There was a significant increase (338.5%) of the non-HDL fraction in HC, relative to the standard group STD, while the levels in groups HC+11S and HC+ROS were reduced by 19.88% and 28.95%, respectively, from that in HC. However, group HC+11S+ROS did not differ from the HC group, suggesting that the actions of the isolated protein and the drug were not additives when they were administered in combination.

In this study, the atherogenic index, a possible indicator of a predisposition to heart disease, was 357.4% higher in the HC group than in the standard group, STD. Marked decreases of 42.2% in group HC+11S and 24.5% in HC+ROS, compared to HC, were observed in this index, but the same response was not observed in HC+11S+ROS, which showed, surprisingly, a greater atherogenic index than group HC.

An increase ranging from 24% to 30% was observed in the liver weight of groups HC, HC+11S, HC+ROS and HC+11+ROS, compared to the standard casein group, STD (Table 4). However, there was no significant difference among the groups HC+11S, HC+ROS and HC+11S+ROS. Thus, both the liver weight and the hepatosomatic index are inconclusive parameters for this analysis, as evidenced by various results described in the literature [7, 20, 21, 23].
Table 4

The liver weight and hepatosomatic index (HSI) of experimental groups

 

STD

HC

HC+11S

HC+ROS

HC+11S+ROS

Liver (g)

10.90 ± 0.45c

13.54 ± 0.36b

17.63 ± 0.28ª

17.07 ± 0.92ª

17.14 ± 0.78ª

HSI (wt %)

3.79 ± 0.12c

4.59 ± 0.14b

5.91 ± 0.12ª

5.56 ± 0.27ª

5.68 ± 0.22ª

HSI = (liver weight/body weight × 100); STD = standard diet, AIN-93 Composition; HC = hypercholesterolemic diet: AIN-93 plus 1 g/100 g cholesterol and 0.5 g/100 g cholic acid; HC+11S = HC diet + glycinin (300 mg/kg/day); HC+ROS = HC diet + rosuvastatin (10 mg/kg/day); HC+11S+ROS = HC diet + glycinin (300 mg/kg/day) and rosuvastatin (10 mg/kg/day). Values represented as mean ± SEM. Different superscript letters in the same row indicate a significant difference (p < 0.05) between experimental groups.

The animals that received the hypercholesterolemic diet (HC, HC+11S, HC+11S+ ROS) presented higher levels of total cholesterol (TC) and triglycerides (TG) in the liver than those given a standard diet (STD), as indicated in Table 3. However, the reduction of serum cholesterol observed in the HC+11S group, relative to the HC group, was not reflected in the liver, as also observed by Lovati et al. [7]. In contrast, a reduction of hepatic cholesterol on the order of 37.3% was observed in the HC+ROS group, relative to HC. Conversely, group HC+11S+ROS showed a significant increase in TC relative to HC, which denotes an interference or inhibition of the effects of the drug by the presence of 11S soy protein, when both were administered together.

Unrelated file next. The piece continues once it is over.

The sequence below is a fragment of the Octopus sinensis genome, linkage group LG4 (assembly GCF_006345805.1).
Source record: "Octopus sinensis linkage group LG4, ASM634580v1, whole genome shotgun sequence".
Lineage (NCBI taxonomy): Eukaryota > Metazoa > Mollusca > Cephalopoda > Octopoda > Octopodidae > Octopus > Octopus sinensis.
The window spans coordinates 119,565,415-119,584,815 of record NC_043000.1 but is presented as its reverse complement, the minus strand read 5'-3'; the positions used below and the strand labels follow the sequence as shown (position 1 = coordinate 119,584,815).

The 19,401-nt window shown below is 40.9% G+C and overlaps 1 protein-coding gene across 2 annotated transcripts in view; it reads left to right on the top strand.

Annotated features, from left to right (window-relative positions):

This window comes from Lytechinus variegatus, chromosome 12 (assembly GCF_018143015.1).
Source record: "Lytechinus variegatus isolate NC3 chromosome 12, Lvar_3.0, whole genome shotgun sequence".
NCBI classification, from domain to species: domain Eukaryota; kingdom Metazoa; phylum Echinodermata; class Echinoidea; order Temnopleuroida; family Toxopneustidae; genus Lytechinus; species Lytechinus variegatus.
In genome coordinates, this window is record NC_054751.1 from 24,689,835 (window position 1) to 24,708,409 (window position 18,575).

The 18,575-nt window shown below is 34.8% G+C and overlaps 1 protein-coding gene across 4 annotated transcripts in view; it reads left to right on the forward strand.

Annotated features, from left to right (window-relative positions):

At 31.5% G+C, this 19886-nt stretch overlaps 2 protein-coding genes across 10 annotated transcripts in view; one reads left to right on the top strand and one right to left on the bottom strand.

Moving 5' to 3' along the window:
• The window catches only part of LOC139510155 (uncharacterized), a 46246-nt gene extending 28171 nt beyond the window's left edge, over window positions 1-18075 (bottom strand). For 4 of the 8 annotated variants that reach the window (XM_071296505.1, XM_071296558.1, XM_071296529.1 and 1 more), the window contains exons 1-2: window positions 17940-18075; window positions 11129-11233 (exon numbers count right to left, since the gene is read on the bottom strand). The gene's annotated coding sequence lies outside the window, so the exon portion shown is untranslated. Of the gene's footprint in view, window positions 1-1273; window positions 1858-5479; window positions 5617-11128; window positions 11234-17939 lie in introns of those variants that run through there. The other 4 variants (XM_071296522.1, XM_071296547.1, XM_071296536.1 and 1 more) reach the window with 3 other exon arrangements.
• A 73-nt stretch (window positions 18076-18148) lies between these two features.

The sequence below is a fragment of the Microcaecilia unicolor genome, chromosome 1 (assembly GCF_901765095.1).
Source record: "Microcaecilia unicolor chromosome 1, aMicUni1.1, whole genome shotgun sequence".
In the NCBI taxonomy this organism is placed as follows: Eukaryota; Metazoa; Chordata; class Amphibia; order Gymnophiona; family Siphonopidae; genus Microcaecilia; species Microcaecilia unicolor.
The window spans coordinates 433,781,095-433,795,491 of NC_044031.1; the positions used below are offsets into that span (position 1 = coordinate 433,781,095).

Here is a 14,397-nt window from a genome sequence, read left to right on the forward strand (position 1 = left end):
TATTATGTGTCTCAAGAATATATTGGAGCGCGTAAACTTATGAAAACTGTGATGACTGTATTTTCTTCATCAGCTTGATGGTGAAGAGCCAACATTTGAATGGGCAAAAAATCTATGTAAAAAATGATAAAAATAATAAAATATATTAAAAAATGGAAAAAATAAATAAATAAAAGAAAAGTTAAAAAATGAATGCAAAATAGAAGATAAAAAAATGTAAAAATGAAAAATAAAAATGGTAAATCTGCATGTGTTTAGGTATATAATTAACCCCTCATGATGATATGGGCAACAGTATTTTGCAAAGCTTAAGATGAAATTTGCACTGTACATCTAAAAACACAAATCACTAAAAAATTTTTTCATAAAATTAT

Hepatic TG showed a very significant increase (304.8%) in group HC, relative to the STD group, while the other groups (HC+11S, HC+ROS and HC+11S+ROS) showed significant reductions of 20.9%, 29.7% and 20.5%, respectively, relative to HC.

Discussion

A large body of evidence indicates that the type of protein in the diet, particularly those found in the legumes, can affect plasma cholesterol levels in animal models and humans [1, 6, 19, 2325]. Isolated soy protein has given outstandingly positive results, particularly in studies of hypercholesterolemic rats, where, in addition to lowering serum cholesterol, it was observed to reduce TG [20, 21]. With regard to the isolated protein fractions, the 7S globulin has been studied the most [36, 19, 26, 27]. Thus, we aimed in this experiment to show the role of 11S globulin in this context, which, in a single daily dose, resulted in a reduction of atherogenic factors, including TC and TG. This corroborates a published study [7] on the effect of soy globulins in vitro and in vivo, which found that Sprague-Dawley rats fed on a hypercholesterolemic diet, with casein as the protein source, showed a reduction in plasma cholesterol of 34.84% and 32.70% after administration by gavage of 7S and 11S globulin, respectively, at a dose of 30 mg soy protein per day. Moreover, Adams et al. [28] observed a 41% increase in HDL-C when isolated soy protein was introduced as a protein source in place of casein and lactalbumin in the diet of monkeys, but there was no improvement in lipoprotein levels or cardiovascular biomarkers when the soy protein was replaced by 7S or 11S globulin.

The reduction in plasma triglyceride levels in the animals receiving the glycinin was similar to that reported by Aoyama et al. [29] in Sprague-Dawley rats fed isolated soy protein or its hydrolyzates, which showed 24.81% and 33.33%, respectively, lower plasma triglycerides than the casein control group. Fukui et al. [20, 21] also showed reduced levels of plasma triglycerides in Sprague-Dawley rats fed a diet enriched with cholesterol and treated with isolated soy protein, compared with the group that received casein, the reduction varying between 18.18% and 37.65%. It was suggested by Kingman et al. [30] that the reduction in TG occurs independently of the level of cholesterol.